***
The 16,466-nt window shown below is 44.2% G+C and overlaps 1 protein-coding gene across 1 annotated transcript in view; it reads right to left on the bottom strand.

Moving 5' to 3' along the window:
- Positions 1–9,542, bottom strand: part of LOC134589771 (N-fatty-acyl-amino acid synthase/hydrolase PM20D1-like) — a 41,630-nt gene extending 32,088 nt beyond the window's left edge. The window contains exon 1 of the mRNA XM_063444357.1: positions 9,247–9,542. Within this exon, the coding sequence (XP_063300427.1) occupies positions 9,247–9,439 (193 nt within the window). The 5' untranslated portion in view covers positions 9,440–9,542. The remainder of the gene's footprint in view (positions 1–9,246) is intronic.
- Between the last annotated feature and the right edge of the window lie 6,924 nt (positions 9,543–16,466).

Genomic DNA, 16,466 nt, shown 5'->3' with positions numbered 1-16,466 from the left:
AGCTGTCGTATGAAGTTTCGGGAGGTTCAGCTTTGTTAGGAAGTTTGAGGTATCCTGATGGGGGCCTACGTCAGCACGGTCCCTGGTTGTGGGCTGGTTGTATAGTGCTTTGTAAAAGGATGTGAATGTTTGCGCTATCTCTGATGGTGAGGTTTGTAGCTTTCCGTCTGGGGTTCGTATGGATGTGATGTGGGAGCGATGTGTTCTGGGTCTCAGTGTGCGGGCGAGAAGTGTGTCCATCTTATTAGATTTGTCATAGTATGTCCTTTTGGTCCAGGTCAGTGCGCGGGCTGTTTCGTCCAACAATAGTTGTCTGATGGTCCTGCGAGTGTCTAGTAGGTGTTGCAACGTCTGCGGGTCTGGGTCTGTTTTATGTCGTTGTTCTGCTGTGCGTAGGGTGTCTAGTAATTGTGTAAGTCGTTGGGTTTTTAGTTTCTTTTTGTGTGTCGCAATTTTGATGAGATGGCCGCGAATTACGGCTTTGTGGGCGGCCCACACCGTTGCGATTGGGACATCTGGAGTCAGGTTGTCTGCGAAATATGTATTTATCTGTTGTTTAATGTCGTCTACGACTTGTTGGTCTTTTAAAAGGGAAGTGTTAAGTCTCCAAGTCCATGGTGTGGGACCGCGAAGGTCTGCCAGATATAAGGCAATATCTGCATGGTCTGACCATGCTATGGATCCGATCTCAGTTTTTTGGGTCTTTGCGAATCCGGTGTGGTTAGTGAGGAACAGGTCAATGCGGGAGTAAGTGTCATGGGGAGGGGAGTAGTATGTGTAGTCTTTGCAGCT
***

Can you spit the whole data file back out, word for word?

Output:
The 16,466-nt window shown below is 44.2% G+C and overlaps 1 protein-coding gene across 1 annotated transcript in view; it reads right to left on the bottom strand.

Moving 5' to 3' along the window:
- Positions 1–9,542, bottom strand: part of LOC134589771 (N-fatty-acyl-amino acid synthase/hydrolase PM20D1-like) — a 41,630-nt gene extending 32,088 nt beyond the window's left edge. The window contains exon 1 of the mRNA XM_063444357.1: positions 9,247–9,542. Within this exon, the coding sequence (XP_063300427.1) occupies positions 9,247–9,439 (193 nt within the window). The 5' untranslated portion in view covers positions 9,440–9,542. The remainder of the gene's footprint in view (positions 1–9,246) is intronic.
- Between the last annotated feature and the right edge of the window lie 6,924 nt (positions 9,543–16,466).

Genomic DNA, 16,466 nt, shown 5'->3' with positions numbered 1-16,466 from the left:
AGCTGTCGTATGAAGTTTCGGGAGGTTCAGCTTTGTTAGGAAGTTTGAGGTATCCTGATGGGGGCCTACGTCAGCACGGTCCCTGGTTGTGGGCTGGTTGTATAGTGCTTTGTAAAAGGATGTGAATGTTTGCGCTATCTCTGATGGTGAGGTTTGTAGCTTTCCGTCTGGGGTTCGTATGGATGTGATGTGGGAGCGATGTGTTCTGGGTCTCAGTGTGCGGGCGAGAAGTGTGTCCATCTTATTAGATTTGTCATAGTATGTCCTTTTGGTCCAGGTCAGTGCGCGGGCTGTTTCGTCCAACAATAGTTGTCTGATGGTCCTGCGAGTGTCTAGTAGGTGTTGCAACGTCTGCGGGTCTGGGTCTGTTTTATGTCGTTGTTCTGCTGTGCGTAGGGTGTCTAGTAATTGTGTAAGTCGTTGGGTTTTTAGTTTCTTTTTGTGTGTCGCAATTTTGATGAGATGGCCGCGAATTACGGCTTTGTGGGCGGCCCACACCGTTGCGATTGGGACATCTGGAGTCAGGTTGTCTGCGAAATATGTATTTATCTGTTGTTTAATGTCGTCTACGACTTGTTGGTCTTTTAAAAGGGAAGTGTTAAGTCTCCAAGTCCATGGTGTGGGACCGCGAAGGTCTGCCAGATATAAGGCAATATCTGCATGGTCTGACCATGCTATGGATCCGATCTCAGTTTTTTGGGTCTTTGCGAATCCGGTGTGGTTAGTGAGGAACAGGTCAATGCGGGAGTAAGTGTCATGGGGAGGGGAGTAGTATGTGTAGTCTTTGCAGCT